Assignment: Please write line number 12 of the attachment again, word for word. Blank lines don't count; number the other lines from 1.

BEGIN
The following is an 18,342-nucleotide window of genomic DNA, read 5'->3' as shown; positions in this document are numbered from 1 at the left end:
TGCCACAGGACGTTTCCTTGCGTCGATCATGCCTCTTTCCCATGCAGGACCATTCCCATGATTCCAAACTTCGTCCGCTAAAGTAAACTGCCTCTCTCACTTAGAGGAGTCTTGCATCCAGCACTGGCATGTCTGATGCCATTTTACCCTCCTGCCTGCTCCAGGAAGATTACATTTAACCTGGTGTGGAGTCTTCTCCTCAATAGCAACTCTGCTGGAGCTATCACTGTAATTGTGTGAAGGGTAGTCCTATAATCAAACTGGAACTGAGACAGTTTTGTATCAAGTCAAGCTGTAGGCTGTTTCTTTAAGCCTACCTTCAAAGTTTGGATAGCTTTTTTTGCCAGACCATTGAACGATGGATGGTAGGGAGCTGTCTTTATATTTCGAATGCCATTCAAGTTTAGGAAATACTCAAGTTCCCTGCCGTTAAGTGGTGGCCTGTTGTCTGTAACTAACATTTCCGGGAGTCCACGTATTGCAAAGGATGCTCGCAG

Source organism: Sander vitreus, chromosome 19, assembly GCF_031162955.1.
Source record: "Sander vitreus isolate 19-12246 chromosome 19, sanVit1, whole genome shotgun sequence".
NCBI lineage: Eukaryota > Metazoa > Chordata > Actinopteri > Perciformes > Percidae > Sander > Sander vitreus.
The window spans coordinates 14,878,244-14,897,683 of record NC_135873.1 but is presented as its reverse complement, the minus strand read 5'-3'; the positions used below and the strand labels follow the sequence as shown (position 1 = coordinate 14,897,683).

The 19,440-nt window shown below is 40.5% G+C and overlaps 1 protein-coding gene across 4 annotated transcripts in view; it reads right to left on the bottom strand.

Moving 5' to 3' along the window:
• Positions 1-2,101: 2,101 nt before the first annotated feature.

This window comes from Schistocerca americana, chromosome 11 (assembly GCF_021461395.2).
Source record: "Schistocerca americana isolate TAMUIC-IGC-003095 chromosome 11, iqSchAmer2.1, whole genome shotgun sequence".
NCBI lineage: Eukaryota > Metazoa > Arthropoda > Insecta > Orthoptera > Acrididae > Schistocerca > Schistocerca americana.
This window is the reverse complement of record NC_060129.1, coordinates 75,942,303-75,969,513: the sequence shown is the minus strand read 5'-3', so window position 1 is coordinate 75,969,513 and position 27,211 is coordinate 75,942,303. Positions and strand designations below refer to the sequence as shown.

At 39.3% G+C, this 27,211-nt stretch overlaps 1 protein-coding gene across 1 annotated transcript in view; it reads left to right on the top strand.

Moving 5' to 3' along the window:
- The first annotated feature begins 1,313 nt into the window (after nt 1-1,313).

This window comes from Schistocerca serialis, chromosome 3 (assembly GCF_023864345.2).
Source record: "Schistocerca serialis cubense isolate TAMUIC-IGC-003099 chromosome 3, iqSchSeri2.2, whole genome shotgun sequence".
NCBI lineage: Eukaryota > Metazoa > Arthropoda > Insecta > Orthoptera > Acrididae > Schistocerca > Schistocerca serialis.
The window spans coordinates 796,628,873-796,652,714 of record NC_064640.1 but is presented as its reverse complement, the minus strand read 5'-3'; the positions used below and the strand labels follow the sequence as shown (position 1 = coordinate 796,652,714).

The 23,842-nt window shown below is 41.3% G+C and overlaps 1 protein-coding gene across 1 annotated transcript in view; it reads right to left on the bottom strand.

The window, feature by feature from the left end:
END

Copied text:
NCBI lineage: Eukaryota > Metazoa > Arthropoda > Insecta > Orthoptera > Acrididae > Schistocerca > Schistocerca americana.